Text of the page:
I am afraid I may have raised the bar way too early in this feature (you have to read to the end to find out how.)
You don't truly have an appreciation for this game until you get to #6. With all due respect to any player who has ever worn this number for the Redskins, #6 simply is as unsexy as it gets. My first inclination was to trot out none other than:
#6 David Akers
Listen, we had him before the Eagles did. He made his professional debut as a Redskin and made two extra points, while missing two field goals (both from over 50 yards). But I simply CAN'T make a guy who is synonymous with the Philly green one of our Redskins By the Numbers entries.
Shane Matthews is up next on the #6 stage. But do we really want a guy that shared the starting QB job for one year (2002) with Patrick Ramsey and Danny Wuerffel to represent #6 for us? This means--gulp--I am going to have to go back to the kicker pool (much like the kiddie pool at the community center, but with more pee).
#6 Tommy Barnhardt
Listen, he was a Redskin twice, in 1988, and 2000, bookending his career spent mostly in New Orleans. He was a class guy, loved by his teammates and truly appreciative of his time in the NFL. He was from a small town in North Carolina (Salisbury), and he punted in college at the University of North Carolina--the same school that brought us Jeff Hayes!
He was also a national finalist in the Punt, Pass, and Kick contest in1971. And this video is just great:
I prepared to make Tommy Barnhardt our #6 and be done with it....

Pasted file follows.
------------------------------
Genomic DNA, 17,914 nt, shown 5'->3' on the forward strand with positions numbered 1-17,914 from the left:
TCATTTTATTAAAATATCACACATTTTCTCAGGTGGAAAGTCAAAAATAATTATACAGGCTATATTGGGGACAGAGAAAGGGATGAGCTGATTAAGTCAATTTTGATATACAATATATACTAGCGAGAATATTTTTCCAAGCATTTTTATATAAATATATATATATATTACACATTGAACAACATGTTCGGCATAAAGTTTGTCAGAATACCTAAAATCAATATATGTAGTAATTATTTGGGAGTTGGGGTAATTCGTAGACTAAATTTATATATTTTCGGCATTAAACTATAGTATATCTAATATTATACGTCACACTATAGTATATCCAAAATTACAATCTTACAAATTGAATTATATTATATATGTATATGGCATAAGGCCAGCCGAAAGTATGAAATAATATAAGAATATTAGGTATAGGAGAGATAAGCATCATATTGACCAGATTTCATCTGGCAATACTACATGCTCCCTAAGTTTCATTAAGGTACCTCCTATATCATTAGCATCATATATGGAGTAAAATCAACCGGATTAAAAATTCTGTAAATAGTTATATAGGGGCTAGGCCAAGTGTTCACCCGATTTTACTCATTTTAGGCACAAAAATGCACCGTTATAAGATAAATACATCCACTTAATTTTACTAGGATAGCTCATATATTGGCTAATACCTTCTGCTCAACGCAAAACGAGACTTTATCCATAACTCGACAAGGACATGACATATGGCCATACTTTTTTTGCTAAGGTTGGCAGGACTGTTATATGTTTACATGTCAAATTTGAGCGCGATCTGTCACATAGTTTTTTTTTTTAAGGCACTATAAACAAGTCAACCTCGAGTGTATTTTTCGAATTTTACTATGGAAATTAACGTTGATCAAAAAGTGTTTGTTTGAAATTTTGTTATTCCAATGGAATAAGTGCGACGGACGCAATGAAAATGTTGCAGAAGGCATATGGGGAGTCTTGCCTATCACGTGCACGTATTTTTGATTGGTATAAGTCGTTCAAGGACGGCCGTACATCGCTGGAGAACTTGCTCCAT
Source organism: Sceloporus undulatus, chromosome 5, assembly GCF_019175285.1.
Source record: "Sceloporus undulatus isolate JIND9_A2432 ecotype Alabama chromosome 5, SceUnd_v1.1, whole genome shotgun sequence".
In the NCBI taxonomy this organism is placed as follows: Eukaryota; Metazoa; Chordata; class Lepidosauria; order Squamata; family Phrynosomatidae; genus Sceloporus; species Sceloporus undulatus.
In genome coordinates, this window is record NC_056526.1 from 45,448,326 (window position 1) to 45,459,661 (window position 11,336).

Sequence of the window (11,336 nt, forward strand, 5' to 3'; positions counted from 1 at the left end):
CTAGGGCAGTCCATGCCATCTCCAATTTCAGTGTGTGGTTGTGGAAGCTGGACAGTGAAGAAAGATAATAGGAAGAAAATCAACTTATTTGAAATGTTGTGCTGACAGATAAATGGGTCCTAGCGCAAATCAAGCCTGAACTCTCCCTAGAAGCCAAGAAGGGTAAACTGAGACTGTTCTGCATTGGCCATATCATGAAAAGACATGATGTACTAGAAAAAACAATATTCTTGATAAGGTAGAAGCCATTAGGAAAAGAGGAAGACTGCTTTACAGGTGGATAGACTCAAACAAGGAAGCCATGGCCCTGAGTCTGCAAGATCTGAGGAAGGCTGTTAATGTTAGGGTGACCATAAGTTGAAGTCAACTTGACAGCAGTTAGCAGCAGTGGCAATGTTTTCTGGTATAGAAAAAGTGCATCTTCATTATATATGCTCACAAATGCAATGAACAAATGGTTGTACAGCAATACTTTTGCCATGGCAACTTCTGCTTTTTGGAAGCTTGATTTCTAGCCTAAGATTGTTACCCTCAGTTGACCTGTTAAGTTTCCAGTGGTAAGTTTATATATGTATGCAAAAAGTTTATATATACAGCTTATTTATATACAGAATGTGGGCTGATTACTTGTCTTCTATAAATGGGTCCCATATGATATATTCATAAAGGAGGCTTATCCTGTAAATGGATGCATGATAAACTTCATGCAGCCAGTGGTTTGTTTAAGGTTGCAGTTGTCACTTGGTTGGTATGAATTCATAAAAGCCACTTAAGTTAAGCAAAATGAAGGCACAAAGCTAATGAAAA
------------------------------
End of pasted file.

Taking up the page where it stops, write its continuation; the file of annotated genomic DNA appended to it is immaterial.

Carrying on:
Then Ali Haji-Sheikh returned my call. You read that right. This #6 kicked SIX extra points in Super Bowl XXII. Kevin and I did some googling and we tracked down the Audi dealership he manages in Michigan. What could a phone call hurt, right? When we spoke, I had some serious questions for him. (Seriously, I spoke with Ali Haji-Sheikh last night.)
Sugar: As you glance at the landscape of the NFL today, it is impossible not to notice all the kickers named Graham, Folk, Brown, Gould, and Reed. Are you at all concerned about the proliferation of monosyllabic, easy-to-pronounce last names at the kicker position?
Haji-Sheikh: (laughs) You know you're right. When I played, we had guys named Uwe Von Shamann and Stojakovic.
Sugar: Are you concerned?
Haji-Sheikh: I am very concerned.
Sugar: Talk about playing on that Redskins team in 1987.
Haji-Sheikh: Oh man, it was great. There were so many vets--before free agency, guys stuck around. There was a strong veteran influence on that team--on any of the good teams in that time.
Sugar: More fun in that kind of locker room?
Haji-Sheikh: Absolutely. There was a greater familiarity between the players due to the veterans hanging around so long. We weren't on the same pay scale as they are today, but it was more fun I think than it is today.
Sugar: Can you compare and/or contrast playing on the Giants and the Redskins back then?
Haji-Sheikh: Man...the NFC East was the place to play in the 80's. The coaches were first-class and the talent level was simply beyond the rest of the league.
Sugar: Do you still follow the NFL? Do you play any Fantasy Football?
Haji-Sheikh: Oh yeah. We watch every Sunday. I have 3 sons-one of which is actually one heck of a punter. My one son and I did play last year. The draft is just the most fun of the whole thing, deciding who to take and when to take them.
Sugar: Well, I understand you work in the luxury car business. If you had to compare yourself, your career, your kicking style to one of the cars on your lot, which one would it be and why?
Haji-Sheikh: (laughs) It would have to be the Audi S5.
Sugar: Yes! Why is that?
Haji-Shiekh: Well, it's good for everyday driving, it gets great mileage, it's sporty and when you step on the gas, it really gets to where it needs to in a hurry. (laughs)
We have some heavy hitters coming up. With #'s 7, 8, 9 on the radar to finish out the week, there are some big names to cover. Might as well start hashing that out today.